• Identify specific areas of your garden dedicated to wildlife – not as difficult as you might think. Leave perennial flower heads on the plant as long a possible to be a food source for seed-eating garden birds. Don’t be too tidy under hedges and at the back of shrub borders. Think about planting shrubs, perennials and bedding plants that are good for pollinating insects – have a look on the RHS website ww.rhs.org.uk for lists of plants that will encourage bees and hoverflies and many other valuable wildlife species.
• Plan for your vegetables now and order seed – avoid F1 Hybrids as they are very expensive, you get fewer seeds in the packet and all the plants produce crops at the same time; OK if you have a large hungry family!
• Have a look around the garden now and count how many winter and early fragrant spring flowering plants you have. Now is the time to buy and plant these super plants. I have Lonicera fragrantissima (Winter
Honeysuckle), Hamamellis pallida (Witch Hazel) and Daphne bholua ‘Jacqueline Posthill' in flower, all hardy plants that will give me much pleasure for weeks to come.
• Prune apples and pears and remember to prune again to shorten back the annual shoots in late July to help form fruit buds. Prune Wisteria now, and again in the late summer to remove those long straggly annual shoots and get more flower.
• Join the Tatsfield Horticultural Society, come to our Shows and the Gardening Club – we also have vacancies on the Committee just waiting for you!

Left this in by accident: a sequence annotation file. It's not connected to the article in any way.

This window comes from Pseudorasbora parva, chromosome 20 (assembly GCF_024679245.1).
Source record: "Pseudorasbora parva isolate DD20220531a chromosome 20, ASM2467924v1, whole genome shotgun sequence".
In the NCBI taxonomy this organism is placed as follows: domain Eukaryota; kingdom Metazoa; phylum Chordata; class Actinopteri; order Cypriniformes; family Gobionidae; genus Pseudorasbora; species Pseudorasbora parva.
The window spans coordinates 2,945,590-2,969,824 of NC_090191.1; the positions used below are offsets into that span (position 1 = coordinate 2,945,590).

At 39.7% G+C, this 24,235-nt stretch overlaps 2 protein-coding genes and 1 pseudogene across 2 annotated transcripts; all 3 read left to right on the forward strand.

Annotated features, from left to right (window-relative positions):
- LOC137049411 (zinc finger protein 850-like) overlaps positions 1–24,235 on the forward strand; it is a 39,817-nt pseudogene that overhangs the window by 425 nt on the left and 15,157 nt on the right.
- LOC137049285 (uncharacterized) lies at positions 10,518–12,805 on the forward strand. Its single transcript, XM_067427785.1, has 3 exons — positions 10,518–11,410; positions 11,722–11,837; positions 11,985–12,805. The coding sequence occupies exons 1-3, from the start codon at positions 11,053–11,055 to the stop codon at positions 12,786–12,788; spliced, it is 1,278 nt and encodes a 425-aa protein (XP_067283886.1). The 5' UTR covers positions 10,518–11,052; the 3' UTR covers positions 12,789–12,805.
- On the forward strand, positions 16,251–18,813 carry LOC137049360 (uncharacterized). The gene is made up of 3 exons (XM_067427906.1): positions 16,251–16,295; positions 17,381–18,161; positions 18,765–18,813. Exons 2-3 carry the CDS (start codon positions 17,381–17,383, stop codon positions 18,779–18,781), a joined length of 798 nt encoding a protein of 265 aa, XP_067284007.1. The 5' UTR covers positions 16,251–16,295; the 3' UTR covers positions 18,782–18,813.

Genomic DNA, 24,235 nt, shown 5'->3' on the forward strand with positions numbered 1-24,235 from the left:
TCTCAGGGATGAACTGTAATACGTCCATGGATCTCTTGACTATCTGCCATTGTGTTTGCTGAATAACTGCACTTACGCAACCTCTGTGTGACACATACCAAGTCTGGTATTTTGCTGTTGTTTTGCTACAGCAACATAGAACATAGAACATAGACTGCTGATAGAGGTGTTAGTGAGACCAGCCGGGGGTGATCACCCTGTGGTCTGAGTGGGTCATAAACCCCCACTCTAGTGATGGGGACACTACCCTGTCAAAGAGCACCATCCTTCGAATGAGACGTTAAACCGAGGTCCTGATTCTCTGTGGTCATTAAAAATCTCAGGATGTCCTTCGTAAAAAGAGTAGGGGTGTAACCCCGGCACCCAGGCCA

The mild dry start to the winter was spoilt by the rain in the week before Christmas. This means that we may have lost the chance to dig over our vegetable plots and leave the clay in lumps ready for the frost, if we have any this winter! Be patient with our heavy soil; it will dry and be ready for digging – eventually!
I was asked recently why gardening books say that Roses should not be pruned until February/March. Well, pruning them at that time of the year ensures the minimum of time to have raw cut stems before the plant starts to grow. In fact you can prune roses any time during the winter BUT you may get some die back, and you might stimulate a bit too much early growth if the winter is mild and then the new shoots get ‘burnt’ by the late frosts. This will not kill the plant; it just delays growth for a short time while the plant recovers.